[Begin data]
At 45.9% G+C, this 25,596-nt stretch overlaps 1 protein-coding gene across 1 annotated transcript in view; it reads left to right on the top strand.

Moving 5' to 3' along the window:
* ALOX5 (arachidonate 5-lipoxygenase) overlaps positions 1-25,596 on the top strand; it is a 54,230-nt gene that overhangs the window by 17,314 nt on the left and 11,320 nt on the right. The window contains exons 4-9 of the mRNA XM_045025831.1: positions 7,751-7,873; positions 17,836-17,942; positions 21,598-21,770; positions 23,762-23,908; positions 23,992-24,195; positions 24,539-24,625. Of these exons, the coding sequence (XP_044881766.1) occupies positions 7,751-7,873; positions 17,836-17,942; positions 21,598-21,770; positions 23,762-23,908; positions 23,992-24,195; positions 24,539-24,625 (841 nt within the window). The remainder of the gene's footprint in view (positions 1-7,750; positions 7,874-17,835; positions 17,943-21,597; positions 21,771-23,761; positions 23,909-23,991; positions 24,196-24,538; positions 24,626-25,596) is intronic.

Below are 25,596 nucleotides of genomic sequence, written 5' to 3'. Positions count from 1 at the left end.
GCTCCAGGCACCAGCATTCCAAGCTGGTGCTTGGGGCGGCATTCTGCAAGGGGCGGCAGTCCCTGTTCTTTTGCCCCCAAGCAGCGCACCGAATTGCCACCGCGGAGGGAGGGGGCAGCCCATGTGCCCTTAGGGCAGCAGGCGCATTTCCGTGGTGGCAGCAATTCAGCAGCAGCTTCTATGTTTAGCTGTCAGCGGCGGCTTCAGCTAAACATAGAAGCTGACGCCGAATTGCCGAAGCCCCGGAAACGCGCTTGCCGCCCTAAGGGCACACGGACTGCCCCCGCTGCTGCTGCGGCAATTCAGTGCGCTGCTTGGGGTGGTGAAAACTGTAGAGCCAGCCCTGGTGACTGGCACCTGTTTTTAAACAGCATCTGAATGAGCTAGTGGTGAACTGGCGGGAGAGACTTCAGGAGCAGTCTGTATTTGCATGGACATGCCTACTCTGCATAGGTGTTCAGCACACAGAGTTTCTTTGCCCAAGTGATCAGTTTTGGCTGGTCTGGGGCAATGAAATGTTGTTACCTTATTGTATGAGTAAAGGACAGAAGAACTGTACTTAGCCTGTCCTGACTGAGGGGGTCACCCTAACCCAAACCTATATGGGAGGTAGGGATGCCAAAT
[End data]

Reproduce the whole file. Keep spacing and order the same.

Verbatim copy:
At 45.9% G+C, this 25,596-nt stretch overlaps 1 protein-coding gene across 1 annotated transcript in view; it reads left to right on the top strand.

Moving 5' to 3' along the window:
* ALOX5 (arachidonate 5-lipoxygenase) overlaps positions 1-25,596 on the top strand; it is a 54,230-nt gene that overhangs the window by 17,314 nt on the left and 11,320 nt on the right. The window contains exons 4-9 of the mRNA XM_045025831.1: positions 7,751-7,873; positions 17,836-17,942; positions 21,598-21,770; positions 23,762-23,908; positions 23,992-24,195; positions 24,539-24,625. Of these exons, the coding sequence (XP_044881766.1) occupies positions 7,751-7,873; positions 17,836-17,942; positions 21,598-21,770; positions 23,762-23,908; positions 23,992-24,195; positions 24,539-24,625 (841 nt within the window). The remainder of the gene's footprint in view (positions 1-7,750; positions 7,874-17,835; positions 17,943-21,597; positions 21,771-23,761; positions 23,909-23,991; positions 24,196-24,538; positions 24,626-25,596) is intronic.

Below are 25,596 nucleotides of genomic sequence, written 5' to 3'. Positions count from 1 at the left end.
GCTCCAGGCACCAGCATTCCAAGCTGGTGCTTGGGGCGGCATTCTGCAAGGGGCGGCAGTCCCTGTTCTTTTGCCCCCAAGCAGCGCACCGAATTGCCACCGCGGAGGGAGGGGGCAGCCCATGTGCCCTTAGGGCAGCAGGCGCATTTCCGTGGTGGCAGCAATTCAGCAGCAGCTTCTATGTTTAGCTGTCAGCGGCGGCTTCAGCTAAACATAGAAGCTGACGCCGAATTGCCGAAGCCCCGGAAACGCGCTTGCCGCCCTAAGGGCACACGGACTGCCCCCGCTGCTGCTGCGGCAATTCAGTGCGCTGCTTGGGGTGGTGAAAACTGTAGAGCCAGCCCTGGTGACTGGCACCTGTTTTTAAACAGCATCTGAATGAGCTAGTGGTGAACTGGCGGGAGAGACTTCAGGAGCAGTCTGTATTTGCATGGACATGCCTACTCTGCATAGGTGTTCAGCACACAGAGTTTCTTTGCCCAAGTGATCAGTTTTGGCTGGTCTGGGGCAATGAAATGTTGTTACCTTATTGTATGAGTAAAGGACAGAAGAACTGTACTTAGCCTGTCCTGACTGAGGGGGTCACCCTAACCCAAACCTATATGGGAGGTAGGGATGCCAAAT